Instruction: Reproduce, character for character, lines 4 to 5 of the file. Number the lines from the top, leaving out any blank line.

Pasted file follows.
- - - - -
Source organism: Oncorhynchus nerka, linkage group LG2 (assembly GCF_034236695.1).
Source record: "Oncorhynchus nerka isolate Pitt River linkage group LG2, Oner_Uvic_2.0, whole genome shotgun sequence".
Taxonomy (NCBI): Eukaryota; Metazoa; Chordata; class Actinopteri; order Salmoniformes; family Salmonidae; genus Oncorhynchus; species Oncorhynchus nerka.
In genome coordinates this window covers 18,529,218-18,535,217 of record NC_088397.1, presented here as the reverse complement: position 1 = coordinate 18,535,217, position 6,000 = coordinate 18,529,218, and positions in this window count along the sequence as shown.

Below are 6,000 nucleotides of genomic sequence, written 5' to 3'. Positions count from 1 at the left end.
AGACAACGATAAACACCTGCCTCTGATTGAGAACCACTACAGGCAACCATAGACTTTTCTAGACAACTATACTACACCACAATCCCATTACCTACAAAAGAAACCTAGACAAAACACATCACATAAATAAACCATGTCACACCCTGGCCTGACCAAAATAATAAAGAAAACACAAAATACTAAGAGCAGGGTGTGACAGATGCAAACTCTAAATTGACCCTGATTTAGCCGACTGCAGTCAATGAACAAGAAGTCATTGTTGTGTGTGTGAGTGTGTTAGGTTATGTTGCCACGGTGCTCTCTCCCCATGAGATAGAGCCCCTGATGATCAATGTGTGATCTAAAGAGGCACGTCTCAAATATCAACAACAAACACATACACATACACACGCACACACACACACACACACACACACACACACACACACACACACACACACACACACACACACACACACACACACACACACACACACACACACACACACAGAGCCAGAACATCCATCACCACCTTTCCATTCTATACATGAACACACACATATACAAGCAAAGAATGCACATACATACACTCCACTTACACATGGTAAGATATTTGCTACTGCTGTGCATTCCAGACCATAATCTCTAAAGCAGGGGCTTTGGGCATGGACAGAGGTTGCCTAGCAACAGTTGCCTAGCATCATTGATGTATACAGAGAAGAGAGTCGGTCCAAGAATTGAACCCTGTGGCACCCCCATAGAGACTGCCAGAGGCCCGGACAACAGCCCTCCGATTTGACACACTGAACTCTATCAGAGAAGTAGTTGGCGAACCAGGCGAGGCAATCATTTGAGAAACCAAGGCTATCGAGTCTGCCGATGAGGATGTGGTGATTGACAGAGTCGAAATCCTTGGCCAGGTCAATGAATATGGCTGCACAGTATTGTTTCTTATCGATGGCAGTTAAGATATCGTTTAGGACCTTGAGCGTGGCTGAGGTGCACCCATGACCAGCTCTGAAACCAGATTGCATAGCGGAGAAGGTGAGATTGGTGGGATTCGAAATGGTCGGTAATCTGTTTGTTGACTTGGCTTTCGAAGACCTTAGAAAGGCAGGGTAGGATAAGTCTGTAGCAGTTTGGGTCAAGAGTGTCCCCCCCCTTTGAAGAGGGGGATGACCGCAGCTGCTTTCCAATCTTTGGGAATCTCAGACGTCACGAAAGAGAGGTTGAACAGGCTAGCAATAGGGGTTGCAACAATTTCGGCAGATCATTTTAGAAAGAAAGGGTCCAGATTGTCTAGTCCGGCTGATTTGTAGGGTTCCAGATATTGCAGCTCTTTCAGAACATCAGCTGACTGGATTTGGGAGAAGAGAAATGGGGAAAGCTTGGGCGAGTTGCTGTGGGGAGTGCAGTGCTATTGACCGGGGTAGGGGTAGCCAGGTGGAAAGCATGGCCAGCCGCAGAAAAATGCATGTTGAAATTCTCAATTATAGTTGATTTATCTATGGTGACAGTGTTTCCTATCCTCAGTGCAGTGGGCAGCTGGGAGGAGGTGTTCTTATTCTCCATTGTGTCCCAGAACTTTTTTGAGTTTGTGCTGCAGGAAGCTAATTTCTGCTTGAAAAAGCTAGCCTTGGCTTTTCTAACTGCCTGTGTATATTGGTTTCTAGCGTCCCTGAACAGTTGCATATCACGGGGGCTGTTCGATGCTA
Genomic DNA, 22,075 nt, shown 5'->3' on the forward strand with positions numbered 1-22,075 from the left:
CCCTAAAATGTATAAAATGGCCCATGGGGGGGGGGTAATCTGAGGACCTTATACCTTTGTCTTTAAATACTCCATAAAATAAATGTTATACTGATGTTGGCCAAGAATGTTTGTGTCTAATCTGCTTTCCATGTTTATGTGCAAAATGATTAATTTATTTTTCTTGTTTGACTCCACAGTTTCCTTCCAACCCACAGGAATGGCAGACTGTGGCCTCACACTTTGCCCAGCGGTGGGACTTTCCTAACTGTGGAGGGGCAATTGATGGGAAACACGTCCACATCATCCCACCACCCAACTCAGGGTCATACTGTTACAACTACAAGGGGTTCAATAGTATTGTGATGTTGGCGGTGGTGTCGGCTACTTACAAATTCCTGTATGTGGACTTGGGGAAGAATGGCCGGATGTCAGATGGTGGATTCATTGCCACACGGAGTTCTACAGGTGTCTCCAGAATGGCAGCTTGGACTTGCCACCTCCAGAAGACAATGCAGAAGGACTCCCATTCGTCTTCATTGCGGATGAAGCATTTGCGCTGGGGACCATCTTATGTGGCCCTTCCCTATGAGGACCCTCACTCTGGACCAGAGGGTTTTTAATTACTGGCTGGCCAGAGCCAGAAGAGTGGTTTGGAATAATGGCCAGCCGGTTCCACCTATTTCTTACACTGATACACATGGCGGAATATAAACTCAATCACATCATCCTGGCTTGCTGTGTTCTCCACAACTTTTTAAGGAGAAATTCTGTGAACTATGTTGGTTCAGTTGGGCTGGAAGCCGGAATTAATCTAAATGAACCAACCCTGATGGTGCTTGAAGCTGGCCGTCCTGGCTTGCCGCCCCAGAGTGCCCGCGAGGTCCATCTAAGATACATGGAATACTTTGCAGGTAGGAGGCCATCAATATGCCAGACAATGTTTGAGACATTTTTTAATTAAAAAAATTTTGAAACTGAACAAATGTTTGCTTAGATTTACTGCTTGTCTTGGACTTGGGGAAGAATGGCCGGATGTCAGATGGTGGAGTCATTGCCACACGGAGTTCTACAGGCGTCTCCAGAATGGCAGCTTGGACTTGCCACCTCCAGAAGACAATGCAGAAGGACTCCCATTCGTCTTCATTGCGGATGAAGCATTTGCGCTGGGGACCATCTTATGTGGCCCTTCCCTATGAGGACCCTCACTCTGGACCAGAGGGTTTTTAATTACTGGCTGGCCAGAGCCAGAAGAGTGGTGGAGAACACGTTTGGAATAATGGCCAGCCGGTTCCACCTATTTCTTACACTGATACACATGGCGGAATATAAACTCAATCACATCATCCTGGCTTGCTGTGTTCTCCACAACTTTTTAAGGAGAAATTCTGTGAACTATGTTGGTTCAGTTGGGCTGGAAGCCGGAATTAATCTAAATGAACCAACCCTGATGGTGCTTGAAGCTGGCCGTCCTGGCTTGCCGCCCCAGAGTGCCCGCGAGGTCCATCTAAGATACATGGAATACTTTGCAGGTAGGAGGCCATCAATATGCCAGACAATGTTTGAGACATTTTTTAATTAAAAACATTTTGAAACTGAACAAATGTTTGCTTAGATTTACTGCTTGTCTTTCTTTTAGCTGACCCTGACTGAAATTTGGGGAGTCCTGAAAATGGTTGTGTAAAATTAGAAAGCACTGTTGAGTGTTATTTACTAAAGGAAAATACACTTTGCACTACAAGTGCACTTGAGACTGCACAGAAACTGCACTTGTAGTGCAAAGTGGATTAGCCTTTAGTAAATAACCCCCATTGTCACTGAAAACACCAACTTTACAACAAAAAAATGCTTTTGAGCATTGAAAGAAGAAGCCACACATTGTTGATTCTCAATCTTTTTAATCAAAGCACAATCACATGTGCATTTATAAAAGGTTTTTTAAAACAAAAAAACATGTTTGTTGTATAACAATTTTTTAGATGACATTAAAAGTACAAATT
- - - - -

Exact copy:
In genome coordinates this window covers 18,529,218-18,535,217 of record NC_088397.1, presented here as the reverse complement: position 1 = coordinate 18,535,217, position 6,000 = coordinate 18,529,218, and positions in this window count along the sequence as shown.

Below are 6,000 nucleotides of genomic sequence, written 5' to 3'. Positions count from 1 at the left end.